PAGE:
Baker's Dozen

Artists discuss the 13 records that shaped their lives

2. David BowieThe Rise And Fall Of Ziggy Stardust And The Spiders From Mars

I’d heard ‘Starman’ on the radio before going to school, and as most lads are, I was interested in football and outer space. Something about his voice and the opening line, just that thing he’d tapped into, and it was me he was suggesting to look out the window. It’s hard to comprehend the impact he had when he came out. I turned 13 in the May of ’72 and it was such a special time and gave my life magical class. I grew up in Norris Green, skint, and what he did was give the gift of inspiration. He changed the world in loads of ways and was probably the last great special person to do that. It was head and shoulders above anything else. To come out looking like that he could have had the biggest backlash. If you ever want to see star quality watch that Top Of The Pops clip, which is what gave me the idea that you need stage presence – you don’t just need it on stage, you need it in life. I missed those years of myself, in how naïve I was, and how un-laddy I was. I was into footy and stuff, but through the Bunnymen I found my own confidence. I was thinking of getting some bangles – thank God I didn’t. The thing about Bowie is that no-one else could have pulled it off. He was hardly ever on telly, and he never went on and mimed. It was just everything about it. People who missed it must’ve been stupid. I remember after Top Of The Pops going to school and asked my mates if they’d seen it and they said, “yeah – the fucking queer.” I didn’t even see that. I didn’t see it as a sexual thing, I wouldn’t have minded if I had have done. It made some sense because I was probably more androgynous than him through my teenage years – girls would ask me if I was a boy or a girl. I’d always tell them they could put their hands down me kecks and find out. When Bowie shaved his eyebrows off I knew something was up. That’s how you can pinpoint when Ziggy ends. His hair started to change and that’s when he stopped being so from-outer-space. I’m very exact on it, because it almost broke my heart. Without Bowie, obviously I’d have been centre-forward for Liverpool.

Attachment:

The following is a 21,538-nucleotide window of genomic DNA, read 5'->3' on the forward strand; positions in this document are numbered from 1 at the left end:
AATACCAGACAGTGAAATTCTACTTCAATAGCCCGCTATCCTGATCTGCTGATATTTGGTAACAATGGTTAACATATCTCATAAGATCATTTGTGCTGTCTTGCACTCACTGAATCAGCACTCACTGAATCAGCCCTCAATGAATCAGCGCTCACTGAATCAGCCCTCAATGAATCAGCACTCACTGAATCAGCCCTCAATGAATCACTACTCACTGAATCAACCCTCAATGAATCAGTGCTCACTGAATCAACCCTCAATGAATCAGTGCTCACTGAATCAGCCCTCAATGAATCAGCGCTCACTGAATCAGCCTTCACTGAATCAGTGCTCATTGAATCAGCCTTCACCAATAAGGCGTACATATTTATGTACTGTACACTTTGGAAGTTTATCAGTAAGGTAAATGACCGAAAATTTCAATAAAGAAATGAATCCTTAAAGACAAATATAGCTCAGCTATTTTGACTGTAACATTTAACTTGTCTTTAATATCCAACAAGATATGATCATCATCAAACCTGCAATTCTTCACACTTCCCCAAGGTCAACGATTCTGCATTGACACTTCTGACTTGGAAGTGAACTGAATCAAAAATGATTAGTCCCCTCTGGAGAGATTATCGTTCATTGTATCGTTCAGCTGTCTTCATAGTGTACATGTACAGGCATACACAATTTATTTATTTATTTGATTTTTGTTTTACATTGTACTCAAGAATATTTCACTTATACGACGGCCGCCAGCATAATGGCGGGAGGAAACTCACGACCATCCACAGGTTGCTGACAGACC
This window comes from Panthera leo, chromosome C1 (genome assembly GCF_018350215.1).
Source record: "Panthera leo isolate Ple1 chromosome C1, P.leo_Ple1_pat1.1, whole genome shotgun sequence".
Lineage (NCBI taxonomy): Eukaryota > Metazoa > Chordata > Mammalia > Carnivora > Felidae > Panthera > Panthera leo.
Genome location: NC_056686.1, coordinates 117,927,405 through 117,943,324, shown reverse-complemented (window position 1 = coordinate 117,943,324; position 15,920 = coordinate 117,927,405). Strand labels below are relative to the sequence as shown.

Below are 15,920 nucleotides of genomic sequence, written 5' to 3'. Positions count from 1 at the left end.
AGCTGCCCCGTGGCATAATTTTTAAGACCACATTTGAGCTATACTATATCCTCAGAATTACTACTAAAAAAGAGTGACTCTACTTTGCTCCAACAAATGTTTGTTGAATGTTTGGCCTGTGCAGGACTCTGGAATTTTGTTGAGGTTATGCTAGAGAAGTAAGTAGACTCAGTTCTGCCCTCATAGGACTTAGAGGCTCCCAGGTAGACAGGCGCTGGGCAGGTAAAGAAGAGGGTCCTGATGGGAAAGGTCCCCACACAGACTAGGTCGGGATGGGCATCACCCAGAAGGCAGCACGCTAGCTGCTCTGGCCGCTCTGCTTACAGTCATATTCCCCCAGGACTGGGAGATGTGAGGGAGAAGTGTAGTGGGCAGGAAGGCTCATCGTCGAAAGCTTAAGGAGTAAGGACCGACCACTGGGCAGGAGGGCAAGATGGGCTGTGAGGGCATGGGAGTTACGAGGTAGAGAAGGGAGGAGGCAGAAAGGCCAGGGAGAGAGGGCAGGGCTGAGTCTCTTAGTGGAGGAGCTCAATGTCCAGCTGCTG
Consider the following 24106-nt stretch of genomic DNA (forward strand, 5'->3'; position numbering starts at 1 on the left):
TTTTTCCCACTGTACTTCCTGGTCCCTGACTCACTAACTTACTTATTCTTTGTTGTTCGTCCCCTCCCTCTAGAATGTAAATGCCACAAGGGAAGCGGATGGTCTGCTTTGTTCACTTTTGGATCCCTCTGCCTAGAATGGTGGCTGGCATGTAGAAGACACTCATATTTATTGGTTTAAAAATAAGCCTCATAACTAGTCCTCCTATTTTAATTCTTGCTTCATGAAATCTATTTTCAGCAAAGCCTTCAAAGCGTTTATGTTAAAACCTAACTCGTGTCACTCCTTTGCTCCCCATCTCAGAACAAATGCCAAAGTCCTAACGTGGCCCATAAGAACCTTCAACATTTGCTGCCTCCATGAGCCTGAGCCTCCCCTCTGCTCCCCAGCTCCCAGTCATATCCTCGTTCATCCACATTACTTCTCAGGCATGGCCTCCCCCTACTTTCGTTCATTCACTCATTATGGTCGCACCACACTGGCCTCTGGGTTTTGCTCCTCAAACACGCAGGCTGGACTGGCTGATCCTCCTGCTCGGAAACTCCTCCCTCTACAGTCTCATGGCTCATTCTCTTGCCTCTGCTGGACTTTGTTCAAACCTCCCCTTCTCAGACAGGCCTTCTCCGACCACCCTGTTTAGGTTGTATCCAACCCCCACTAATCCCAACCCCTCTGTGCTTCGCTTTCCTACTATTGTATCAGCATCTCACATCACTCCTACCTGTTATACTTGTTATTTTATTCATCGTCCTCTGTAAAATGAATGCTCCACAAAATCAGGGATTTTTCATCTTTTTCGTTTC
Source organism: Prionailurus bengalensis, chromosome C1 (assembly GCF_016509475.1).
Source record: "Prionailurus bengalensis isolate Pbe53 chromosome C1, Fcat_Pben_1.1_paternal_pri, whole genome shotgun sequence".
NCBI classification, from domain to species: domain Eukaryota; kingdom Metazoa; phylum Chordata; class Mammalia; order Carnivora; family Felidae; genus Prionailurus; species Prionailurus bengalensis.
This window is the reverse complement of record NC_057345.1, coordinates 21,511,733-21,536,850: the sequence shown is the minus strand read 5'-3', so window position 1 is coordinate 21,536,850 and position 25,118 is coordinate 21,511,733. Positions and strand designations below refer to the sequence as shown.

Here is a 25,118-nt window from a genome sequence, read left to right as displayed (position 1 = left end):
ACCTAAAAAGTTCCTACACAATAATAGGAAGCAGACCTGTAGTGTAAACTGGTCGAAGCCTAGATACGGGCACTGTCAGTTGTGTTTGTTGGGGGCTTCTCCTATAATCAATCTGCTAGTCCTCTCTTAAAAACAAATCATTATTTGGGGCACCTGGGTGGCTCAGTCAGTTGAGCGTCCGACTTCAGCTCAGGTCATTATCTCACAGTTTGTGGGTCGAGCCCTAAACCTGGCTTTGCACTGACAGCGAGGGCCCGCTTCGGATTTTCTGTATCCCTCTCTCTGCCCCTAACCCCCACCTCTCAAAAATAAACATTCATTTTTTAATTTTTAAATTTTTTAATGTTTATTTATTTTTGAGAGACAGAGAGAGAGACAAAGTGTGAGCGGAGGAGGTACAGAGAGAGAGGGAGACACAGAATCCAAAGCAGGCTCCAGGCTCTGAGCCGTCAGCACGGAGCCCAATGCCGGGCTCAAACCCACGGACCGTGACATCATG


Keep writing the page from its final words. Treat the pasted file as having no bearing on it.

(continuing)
It wouldn’t have been a bad career playing for Liverpool. I was a goal-hanging bastard. Fantastic shot, but I didn’t particularly like going into the 50-50s, the life-threateners. And my eyesight went to shite when I was 13.

Selected in other Baker’s Dozens: Laibach, Graham Parker, Holly Johnson, Simple Minds, Alan Mcgee, Irvine Welsh
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